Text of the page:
An alley in Jackson Heights is being made to look like the New York City of the past that was plagued by graffiti. Several teenagers, believed to be between the ages of fourteen and eighteen have taken to spray-painting graffiti art on the garage doors of homeowners whose approximately twenty-four houses make up an alleyway between eighty-eighth and eighty-seventh street in the borough of Queens.
Residents report these incidents as being ongoing, and the latest one occurred just last week. No culprits have been caught. The crimes occur in the late-night/early morning hours, and this only adds to the frustrations of the residents, who are prone to waking up to find these surprises.
“ No one likes to have their house marked up.” Said Melanie Ellen, a member of the alleyway’s association. “ It’s a hassle.”
Ellen has seen the displays since moving in to her house in ???. She eludes to a ‘turf war’ between homeowners living in the three-story houses, and the teenagers of the neighborhood who reside in apartment buildings. “ The homeowners want to keep things nice, and the kids want to prove they exist.”
The ‘tags’– spray-painted proverbial John Hancocks of graffiti ‘artists’– usually include symbols, or names and nicknames of the offender. According to Ellen, they show up most frequently on garage doors and the neighborhood landmark signs of the area, which are meant to give a nice touch to the block, but become even more damaged and unsightly upon attempted paint removal.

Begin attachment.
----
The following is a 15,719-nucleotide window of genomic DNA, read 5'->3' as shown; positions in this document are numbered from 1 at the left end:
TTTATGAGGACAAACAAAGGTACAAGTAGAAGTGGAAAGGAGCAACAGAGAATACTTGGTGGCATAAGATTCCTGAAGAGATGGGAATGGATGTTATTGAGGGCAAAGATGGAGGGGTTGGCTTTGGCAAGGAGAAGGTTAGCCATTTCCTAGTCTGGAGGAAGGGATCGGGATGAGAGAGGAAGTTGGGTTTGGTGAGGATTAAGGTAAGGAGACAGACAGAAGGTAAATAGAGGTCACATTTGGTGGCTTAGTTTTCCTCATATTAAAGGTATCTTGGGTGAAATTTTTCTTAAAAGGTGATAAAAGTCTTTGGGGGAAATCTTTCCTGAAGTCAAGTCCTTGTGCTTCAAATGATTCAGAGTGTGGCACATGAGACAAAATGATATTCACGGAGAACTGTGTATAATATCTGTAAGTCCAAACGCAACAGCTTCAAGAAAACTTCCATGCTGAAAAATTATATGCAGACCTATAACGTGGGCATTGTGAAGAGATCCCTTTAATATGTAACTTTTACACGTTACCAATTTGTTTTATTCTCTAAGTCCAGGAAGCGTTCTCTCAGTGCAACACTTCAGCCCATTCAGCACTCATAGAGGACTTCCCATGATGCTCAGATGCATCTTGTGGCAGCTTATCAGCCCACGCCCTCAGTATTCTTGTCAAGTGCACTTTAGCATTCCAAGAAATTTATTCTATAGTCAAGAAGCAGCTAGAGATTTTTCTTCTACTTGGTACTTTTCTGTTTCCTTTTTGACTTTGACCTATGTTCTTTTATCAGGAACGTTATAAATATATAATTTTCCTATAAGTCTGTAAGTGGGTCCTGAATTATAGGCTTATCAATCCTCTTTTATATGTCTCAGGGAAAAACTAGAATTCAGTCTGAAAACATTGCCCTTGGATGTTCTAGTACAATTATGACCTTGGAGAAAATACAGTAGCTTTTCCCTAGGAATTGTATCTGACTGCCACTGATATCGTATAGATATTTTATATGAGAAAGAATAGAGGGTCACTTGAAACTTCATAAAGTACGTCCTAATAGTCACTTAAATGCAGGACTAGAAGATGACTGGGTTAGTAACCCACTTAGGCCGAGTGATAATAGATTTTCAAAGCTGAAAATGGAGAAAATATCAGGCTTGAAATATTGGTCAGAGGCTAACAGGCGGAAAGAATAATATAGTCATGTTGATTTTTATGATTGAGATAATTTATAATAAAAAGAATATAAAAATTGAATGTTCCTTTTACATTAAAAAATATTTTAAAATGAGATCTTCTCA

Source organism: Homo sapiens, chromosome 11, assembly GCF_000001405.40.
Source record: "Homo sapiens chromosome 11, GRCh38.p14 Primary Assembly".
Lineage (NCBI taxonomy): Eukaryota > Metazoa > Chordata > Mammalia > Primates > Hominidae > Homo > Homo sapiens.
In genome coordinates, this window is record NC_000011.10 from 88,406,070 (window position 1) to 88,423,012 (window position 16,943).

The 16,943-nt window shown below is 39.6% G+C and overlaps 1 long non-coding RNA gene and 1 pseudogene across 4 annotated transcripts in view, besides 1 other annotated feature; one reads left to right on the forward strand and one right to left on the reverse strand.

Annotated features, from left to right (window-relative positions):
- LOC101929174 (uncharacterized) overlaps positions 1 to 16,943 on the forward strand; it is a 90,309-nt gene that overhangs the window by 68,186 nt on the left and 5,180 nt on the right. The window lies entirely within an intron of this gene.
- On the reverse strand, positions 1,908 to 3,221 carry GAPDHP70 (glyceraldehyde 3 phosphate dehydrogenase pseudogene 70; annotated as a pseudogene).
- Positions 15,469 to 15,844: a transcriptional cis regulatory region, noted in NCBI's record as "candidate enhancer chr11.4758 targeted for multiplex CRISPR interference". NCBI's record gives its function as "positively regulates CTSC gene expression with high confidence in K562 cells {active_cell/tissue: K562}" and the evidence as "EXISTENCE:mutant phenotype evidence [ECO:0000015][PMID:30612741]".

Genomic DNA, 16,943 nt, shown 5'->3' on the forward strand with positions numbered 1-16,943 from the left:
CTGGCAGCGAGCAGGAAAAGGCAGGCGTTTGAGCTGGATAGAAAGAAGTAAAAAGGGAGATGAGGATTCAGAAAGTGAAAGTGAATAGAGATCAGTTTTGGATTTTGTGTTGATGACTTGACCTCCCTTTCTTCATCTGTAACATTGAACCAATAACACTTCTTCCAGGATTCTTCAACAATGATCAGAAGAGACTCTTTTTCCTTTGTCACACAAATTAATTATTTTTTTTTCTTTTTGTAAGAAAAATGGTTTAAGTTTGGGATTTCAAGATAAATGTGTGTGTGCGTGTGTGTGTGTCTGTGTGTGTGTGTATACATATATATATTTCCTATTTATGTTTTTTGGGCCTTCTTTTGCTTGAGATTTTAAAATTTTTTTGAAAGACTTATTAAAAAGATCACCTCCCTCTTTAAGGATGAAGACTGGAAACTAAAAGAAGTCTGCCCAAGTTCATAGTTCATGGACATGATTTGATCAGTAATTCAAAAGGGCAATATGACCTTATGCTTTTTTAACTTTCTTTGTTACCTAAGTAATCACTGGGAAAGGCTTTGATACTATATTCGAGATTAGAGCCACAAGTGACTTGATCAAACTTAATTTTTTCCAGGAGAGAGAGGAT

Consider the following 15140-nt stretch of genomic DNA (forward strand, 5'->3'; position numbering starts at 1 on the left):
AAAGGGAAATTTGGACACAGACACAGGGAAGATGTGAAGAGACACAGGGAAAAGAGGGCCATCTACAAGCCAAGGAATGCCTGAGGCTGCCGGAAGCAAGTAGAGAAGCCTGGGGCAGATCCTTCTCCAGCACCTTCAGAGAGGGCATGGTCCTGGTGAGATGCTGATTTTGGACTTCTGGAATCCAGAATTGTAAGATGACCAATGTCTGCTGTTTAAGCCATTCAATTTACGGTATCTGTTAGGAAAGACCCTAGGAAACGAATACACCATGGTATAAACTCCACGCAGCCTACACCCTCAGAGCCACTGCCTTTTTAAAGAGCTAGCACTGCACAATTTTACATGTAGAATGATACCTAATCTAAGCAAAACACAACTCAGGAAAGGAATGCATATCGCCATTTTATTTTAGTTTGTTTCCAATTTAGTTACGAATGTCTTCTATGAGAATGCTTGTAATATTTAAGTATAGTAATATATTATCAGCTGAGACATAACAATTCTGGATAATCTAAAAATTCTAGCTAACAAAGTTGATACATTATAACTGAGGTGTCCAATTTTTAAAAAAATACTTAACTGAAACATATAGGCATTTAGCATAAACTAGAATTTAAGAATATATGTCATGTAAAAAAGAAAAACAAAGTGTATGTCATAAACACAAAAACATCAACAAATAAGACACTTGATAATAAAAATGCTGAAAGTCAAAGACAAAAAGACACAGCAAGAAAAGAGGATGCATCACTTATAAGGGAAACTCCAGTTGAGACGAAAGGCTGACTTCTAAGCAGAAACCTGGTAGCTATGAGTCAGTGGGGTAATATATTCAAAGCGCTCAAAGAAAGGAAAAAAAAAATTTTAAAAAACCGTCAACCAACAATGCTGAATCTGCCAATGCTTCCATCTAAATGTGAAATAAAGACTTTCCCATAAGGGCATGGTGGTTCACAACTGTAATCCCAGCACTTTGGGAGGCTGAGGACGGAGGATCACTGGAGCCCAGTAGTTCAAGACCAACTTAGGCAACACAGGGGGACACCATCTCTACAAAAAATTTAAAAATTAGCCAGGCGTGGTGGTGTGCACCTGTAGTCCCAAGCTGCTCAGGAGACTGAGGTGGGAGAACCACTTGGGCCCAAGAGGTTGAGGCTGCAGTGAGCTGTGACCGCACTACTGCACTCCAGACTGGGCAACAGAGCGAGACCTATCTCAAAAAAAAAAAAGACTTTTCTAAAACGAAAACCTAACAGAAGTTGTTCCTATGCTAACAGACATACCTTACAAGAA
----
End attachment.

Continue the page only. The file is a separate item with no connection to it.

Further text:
Aside from alleyway association meetings, the issue is brought up at the community meetings which take place at local New York Police Department Precinct- 115. Here, a community liaison, or sergeant speaks with the locals.
“ [The police] can’t do much about it, though.” Ellen says. “ They have to catch them in the act. But the culprit can see them coming and run.”
Since the police are evadable and therefore can offer little assistance, residents are left to deal with the problem on their own. This means spending time panting over the blemishes left on their homes. Usually, the same day upon finding the graffiti, residents will reluctantly do so. At times, frustrated neighbors will even help out and paint the doors that are not their own.
Residents have several current and potential actions against the perpetrators. One example Ellen gave is the purchasing of paint that is harder to spray over than other brands. Those perhaps most likely to utilize this are those whose garage doors are white, which displays spray paint best the most easily. Ellen admits hers has not been painted because of its dark green shade.
One prominent resident of the street is the superintendent in the apartment building that sits on the block after the one and two family houses of the alley end. Since one wall of his building is another target, Ellen says he is planning to keep a closer watch and stay outside more than usual.
There have been talks of a security camera being rigged up. However, it is expensive to buy and maintain.
With few options, the residents can only hope that it will end soon.